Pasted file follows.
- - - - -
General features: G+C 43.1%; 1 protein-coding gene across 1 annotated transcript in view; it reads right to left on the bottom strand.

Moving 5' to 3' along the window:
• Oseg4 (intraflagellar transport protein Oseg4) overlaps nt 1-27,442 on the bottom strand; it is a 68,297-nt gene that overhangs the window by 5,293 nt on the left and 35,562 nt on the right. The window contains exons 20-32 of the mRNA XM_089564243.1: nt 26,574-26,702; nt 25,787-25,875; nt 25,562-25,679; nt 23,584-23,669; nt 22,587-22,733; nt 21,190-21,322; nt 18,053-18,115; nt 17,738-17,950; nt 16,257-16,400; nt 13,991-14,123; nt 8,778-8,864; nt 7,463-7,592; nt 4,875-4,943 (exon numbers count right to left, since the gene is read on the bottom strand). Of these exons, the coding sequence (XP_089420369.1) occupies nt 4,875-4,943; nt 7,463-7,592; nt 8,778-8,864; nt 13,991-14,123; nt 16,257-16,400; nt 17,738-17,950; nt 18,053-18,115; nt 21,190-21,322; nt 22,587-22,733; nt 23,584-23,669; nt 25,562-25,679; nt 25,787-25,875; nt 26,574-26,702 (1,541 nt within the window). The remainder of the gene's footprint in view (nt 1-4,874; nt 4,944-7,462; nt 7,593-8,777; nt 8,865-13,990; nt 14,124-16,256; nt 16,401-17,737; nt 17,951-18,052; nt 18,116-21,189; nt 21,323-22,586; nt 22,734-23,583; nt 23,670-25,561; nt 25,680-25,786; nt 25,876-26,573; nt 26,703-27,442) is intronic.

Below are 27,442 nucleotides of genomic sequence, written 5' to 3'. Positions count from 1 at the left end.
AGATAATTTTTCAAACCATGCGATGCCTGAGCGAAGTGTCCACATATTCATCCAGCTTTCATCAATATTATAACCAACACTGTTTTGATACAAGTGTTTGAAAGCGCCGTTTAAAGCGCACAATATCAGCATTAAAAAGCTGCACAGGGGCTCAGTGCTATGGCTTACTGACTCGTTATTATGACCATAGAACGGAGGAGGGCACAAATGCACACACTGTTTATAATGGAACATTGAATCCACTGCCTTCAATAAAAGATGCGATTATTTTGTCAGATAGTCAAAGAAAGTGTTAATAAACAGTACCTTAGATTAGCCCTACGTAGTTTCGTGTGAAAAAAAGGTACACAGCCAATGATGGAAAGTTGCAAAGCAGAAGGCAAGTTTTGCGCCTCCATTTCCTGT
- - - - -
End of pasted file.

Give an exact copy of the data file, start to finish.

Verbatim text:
General features: G+C 43.1%; 1 protein-coding gene across 1 annotated transcript in view; it reads right to left on the bottom strand.

Moving 5' to 3' along the window:
• Oseg4 (intraflagellar transport protein Oseg4) overlaps nt 1-27,442 on the bottom strand; it is a 68,297-nt gene that overhangs the window by 5,293 nt on the left and 35,562 nt on the right. The window contains exons 20-32 of the mRNA XM_089564243.1: nt 26,574-26,702; nt 25,787-25,875; nt 25,562-25,679; nt 23,584-23,669; nt 22,587-22,733; nt 21,190-21,322; nt 18,053-18,115; nt 17,738-17,950; nt 16,257-16,400; nt 13,991-14,123; nt 8,778-8,864; nt 7,463-7,592; nt 4,875-4,943 (exon numbers count right to left, since the gene is read on the bottom strand). Of these exons, the coding sequence (XP_089420369.1) occupies nt 4,875-4,943; nt 7,463-7,592; nt 8,778-8,864; nt 13,991-14,123; nt 16,257-16,400; nt 17,738-17,950; nt 18,053-18,115; nt 21,190-21,322; nt 22,587-22,733; nt 23,584-23,669; nt 25,562-25,679; nt 25,787-25,875; nt 26,574-26,702 (1,541 nt within the window). The remainder of the gene's footprint in view (nt 1-4,874; nt 4,944-7,462; nt 7,593-8,777; nt 8,865-13,990; nt 14,124-16,256; nt 16,401-17,737; nt 17,951-18,052; nt 18,116-21,189; nt 21,323-22,586; nt 22,734-23,583; nt 23,670-25,561; nt 25,680-25,786; nt 25,876-26,573; nt 26,703-27,442) is intronic.

Below are 27,442 nucleotides of genomic sequence, written 5' to 3'. Positions count from 1 at the left end.
AGATAATTTTTCAAACCATGCGATGCCTGAGCGAAGTGTCCACATATTCATCCAGCTTTCATCAATATTATAACCAACACTGTTTTGATACAAGTGTTTGAAAGCGCCGTTTAAAGCGCACAATATCAGCATTAAAAAGCTGCACAGGGGCTCAGTGCTATGGCTTACTGACTCGTTATTATGACCATAGAACGGAGGAGGGCACAAATGCACACACTGTTTATAATGGAACATTGAATCCACTGCCTTCAATAAAAGATGCGATTATTTTGTCAGATAGTCAAAGAAAGTGTTAATAAACAGTACCTTAGATTAGCCCTACGTAGTTTCGTGTGAAAAAAAGGTACACAGCCAATGATGGAAAGTTGCAAAGCAGAAGGCAAGTTTTGCGCCTCCATTTCCTGT